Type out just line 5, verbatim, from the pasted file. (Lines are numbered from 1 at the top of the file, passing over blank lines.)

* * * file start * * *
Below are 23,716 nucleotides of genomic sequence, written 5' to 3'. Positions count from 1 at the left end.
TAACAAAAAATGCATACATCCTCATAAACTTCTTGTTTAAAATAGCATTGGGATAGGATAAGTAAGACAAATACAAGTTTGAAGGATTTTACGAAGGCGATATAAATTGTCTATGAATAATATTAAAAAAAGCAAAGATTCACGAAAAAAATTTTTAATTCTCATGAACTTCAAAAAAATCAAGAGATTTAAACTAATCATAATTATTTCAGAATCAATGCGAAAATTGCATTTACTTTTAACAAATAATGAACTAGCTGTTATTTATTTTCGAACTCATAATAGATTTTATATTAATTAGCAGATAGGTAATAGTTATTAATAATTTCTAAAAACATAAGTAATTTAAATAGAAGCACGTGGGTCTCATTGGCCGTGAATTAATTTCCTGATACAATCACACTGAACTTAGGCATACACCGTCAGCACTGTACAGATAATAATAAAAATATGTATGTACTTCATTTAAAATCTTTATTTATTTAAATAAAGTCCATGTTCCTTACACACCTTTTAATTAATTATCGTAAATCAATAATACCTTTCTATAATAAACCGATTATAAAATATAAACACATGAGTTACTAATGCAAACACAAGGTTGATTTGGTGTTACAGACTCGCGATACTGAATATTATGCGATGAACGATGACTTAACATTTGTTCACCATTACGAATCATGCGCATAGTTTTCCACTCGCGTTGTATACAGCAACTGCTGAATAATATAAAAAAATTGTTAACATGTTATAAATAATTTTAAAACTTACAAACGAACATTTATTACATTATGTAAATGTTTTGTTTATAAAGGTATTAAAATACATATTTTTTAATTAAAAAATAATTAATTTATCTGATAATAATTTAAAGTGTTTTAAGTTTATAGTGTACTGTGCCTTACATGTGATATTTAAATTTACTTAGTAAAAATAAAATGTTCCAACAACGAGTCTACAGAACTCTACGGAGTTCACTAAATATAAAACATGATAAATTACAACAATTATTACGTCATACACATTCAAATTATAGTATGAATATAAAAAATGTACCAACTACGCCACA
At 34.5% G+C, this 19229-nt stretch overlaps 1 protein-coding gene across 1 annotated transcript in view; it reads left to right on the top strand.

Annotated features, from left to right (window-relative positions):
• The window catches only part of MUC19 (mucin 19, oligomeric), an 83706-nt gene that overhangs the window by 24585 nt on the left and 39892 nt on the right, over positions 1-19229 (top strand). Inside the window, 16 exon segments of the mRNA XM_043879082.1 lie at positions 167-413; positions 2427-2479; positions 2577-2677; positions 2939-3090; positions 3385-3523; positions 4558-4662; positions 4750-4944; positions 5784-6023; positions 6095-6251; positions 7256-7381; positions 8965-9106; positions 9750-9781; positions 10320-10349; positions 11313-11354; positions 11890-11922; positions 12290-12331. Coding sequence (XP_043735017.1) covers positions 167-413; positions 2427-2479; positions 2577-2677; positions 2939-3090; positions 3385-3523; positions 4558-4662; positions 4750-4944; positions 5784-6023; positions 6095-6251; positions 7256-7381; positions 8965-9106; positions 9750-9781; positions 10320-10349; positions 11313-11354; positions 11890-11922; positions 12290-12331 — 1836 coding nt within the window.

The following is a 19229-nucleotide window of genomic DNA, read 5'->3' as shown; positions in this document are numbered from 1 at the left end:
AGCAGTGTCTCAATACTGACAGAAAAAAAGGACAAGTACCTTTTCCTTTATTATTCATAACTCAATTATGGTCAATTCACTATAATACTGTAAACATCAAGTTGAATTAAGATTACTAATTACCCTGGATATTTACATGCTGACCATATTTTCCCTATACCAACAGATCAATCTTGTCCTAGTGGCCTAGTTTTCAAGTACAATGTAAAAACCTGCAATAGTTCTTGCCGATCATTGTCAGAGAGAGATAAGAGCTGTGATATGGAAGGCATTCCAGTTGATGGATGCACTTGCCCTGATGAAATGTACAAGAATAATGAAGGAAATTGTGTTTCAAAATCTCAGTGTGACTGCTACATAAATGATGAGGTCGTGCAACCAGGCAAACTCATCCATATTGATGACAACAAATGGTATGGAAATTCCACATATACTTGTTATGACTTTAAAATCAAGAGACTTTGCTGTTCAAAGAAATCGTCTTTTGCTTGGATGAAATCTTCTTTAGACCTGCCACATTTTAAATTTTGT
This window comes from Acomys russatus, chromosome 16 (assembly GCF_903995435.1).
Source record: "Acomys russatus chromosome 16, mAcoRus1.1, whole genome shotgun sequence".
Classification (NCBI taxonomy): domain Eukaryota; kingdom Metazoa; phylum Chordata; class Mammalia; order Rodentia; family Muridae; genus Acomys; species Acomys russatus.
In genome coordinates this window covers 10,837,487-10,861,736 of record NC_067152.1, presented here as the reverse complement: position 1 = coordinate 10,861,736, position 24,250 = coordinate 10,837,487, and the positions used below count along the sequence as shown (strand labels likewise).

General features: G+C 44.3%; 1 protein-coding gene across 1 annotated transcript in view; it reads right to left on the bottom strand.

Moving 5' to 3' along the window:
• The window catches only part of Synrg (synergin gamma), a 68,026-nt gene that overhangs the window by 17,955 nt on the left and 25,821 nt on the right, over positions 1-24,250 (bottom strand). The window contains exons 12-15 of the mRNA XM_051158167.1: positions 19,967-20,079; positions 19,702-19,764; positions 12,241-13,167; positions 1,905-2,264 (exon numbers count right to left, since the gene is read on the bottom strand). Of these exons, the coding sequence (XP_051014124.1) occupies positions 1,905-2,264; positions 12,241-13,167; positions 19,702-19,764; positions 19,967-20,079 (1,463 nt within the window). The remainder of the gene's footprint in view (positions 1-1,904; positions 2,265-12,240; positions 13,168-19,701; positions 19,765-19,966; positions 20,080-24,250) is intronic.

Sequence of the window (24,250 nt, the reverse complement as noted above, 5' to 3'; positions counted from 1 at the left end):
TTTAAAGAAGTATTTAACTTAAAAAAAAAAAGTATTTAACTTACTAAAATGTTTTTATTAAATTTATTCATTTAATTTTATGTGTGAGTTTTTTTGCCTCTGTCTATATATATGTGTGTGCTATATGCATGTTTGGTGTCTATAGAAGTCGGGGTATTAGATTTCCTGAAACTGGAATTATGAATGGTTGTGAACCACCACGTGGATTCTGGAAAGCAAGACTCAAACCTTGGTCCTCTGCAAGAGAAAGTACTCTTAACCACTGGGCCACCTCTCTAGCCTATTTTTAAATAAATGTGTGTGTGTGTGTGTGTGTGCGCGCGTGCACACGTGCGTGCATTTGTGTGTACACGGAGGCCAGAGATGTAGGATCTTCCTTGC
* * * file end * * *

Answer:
• The window catches only part of MUC19 (mucin 19, oligomeric), an 83706-nt gene that overhangs the window by 24585 nt on the left and 39892 nt on the right, over positions 1-19229 (top strand). Inside the window, 16 exon segments of the mRNA XM_043879082.1 lie at positions 167-413; positions 2427-2479; positions 2577-2677; positions 2939-3090; positions 3385-3523; positions 4558-4662; positions 4750-4944; positions 5784-6023; positions 6095-6251; positions 7256-7381; positions 8965-9106; positions 9750-9781; positions 10320-10349; positions 11313-11354; positions 11890-11922; positions 12290-12331. Coding sequence (XP_043735017.1) covers positions 167-413; positions 2427-2479; positions 2577-2677; positions 2939-3090; positions 3385-3523; positions 4558-4662; positions 4750-4944; positions 5784-6023; positions 6095-6251; positions 7256-7381; positions 8965-9106; positions 9750-9781; positions 10320-10349; positions 11313-11354; positions 11890-11922; positions 12290-12331 — 1836 coding nt within the window.